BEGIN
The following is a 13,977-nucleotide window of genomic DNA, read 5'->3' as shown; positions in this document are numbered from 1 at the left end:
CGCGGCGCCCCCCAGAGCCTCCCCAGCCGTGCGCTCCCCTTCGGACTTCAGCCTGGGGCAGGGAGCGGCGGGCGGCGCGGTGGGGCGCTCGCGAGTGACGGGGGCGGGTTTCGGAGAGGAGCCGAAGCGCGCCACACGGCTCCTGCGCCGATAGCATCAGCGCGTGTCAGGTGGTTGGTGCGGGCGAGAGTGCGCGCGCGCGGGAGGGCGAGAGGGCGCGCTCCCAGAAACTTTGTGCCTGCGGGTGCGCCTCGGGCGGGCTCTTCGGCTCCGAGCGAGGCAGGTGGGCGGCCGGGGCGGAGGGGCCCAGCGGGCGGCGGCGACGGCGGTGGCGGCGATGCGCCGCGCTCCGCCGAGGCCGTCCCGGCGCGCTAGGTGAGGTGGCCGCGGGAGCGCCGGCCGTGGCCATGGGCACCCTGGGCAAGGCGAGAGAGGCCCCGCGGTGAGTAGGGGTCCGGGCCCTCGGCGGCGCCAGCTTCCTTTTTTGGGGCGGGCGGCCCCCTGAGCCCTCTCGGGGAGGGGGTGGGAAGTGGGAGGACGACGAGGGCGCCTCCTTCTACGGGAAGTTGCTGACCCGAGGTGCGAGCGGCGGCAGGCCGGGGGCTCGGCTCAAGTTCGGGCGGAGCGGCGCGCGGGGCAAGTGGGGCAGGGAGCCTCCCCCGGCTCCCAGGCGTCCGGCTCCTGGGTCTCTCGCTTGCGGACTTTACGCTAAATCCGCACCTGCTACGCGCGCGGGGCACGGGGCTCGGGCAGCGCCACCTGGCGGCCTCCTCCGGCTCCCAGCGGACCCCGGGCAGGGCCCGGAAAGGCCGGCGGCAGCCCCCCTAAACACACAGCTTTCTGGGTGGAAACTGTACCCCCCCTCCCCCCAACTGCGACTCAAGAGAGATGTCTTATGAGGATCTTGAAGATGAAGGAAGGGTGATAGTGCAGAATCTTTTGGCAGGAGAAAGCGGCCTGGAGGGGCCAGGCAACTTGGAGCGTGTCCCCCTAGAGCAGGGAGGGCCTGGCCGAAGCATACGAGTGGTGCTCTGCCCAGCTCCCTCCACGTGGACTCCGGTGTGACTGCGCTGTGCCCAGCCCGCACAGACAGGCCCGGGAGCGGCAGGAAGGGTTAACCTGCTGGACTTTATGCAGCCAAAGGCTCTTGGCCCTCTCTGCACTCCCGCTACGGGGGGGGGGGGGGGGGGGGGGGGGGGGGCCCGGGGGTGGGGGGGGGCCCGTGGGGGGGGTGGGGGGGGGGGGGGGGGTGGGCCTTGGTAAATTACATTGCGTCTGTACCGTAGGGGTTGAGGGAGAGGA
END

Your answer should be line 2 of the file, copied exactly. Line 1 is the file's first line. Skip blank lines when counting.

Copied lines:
CGCGGCGCCCCCCAGAGCCTCCCCAGCCGTGCGCTCCCCTTCGGACTTCAGCCTGGGGCAGGGAGCGGCGGGCGGCGCGGTGGGGCGCTCGCGAGTGACGGGGGCGGGTTTCGGAGAGGAGCCGAAGCGCGCCACACGGCTCCTGCGCCGATAGCATCAGCGCGTGTCAGGTGGTTGGTGCGGGCGAGAGTGCGCGCGCGCGGGAGGGCGAGAGGGCGCGCTCCCAGAAACTTTGTGCCTGCGGGTGCGCCTCGGGCGGGCTCTTCGGCTCCGAGCGAGGCAGGTGGGCGGCCGGGGCGGAGGGGCCCAGCGGGCGGCGGCGACGGCGGTGGCGGCGATGCGCCGCGCTCCGCCGAGGCCGTCCCGGCGCGCTAGGTGAGGTGGCCGCGGGAGCGCCGGCCGTGGCCATGGGCACCCTGGGCAAGGCGAGAGAGGCCCCGCGGTGAGTAGGGGTCCGGGCCCTCGGCGGCGCCAGCTTCCTTTTTTGGGGCGGGCGGCCCCCTGAGCCCTCTCGGGGAGGGGGTGGGAAGTGGGAGGACGACGAGGGCGCCTCCTTCTACGGGAAGTTGCTGACCCGAGGTGCGAGCGGCGGCAGGCCGGGGGCTCGGCTCAAGTTCGGGCGGAGCGGCGCGCGGGGCAAGTGGGGCAGGGAGCCTCCCCCGGCTCCCAGGCGTCCGGCTCCTGGGTCTCTCGCTTGCGGACTTTACGCTAAATCCGCACCTGCTACGCGCGCGGGGCACGGGGCTCGGGCAGCGCCACCTGGCGGCCTCCTCCGGCTCCCAGCGGACCCCGGGCAGGGCCCGGAAAGGCCGGCGGCAGCCCCCCTAAACACACAGCTTTCTGGGTGGAAACTGTACCCCCCCTCCCCCCAACTGCGACTCAAGAGAGATGTCTTATGAGGATCTTGAAGATGAAGGAAGGGTGATAGTGCAGAATCTTTTGGCAGGAGAAAGCGGCCTGGAGGGGCCAGGCAACTTGGAGCGTGTCCCCCTAGAGCAGGGAGGGCCTGGCCGAAGCATACGAGTGGTGCTCTGCCCAGCTCCCTCCACGTGGACTCCGGTGTGACTGCGCTGTGCCCAGCCCGCACAGACAGGCCCGGGAGCGGCAGGAAGGGTTAACCTGCTGGACTTTATGCAGCCAAAGGCTCTTGGCCCTCTCTGCACTCCCGCTACGGGGGGGGGGGGGGGGGGGGGGGGGGGGGCCCGGGGGTGGGGGGGGGCCCGTGGGGGGGGTGGGGGGGGGGGGGGGGGTGGGCCTTGGTAAATTACATTGCGTCTGTACCGTAGGGGTTGAGGGAGAGGA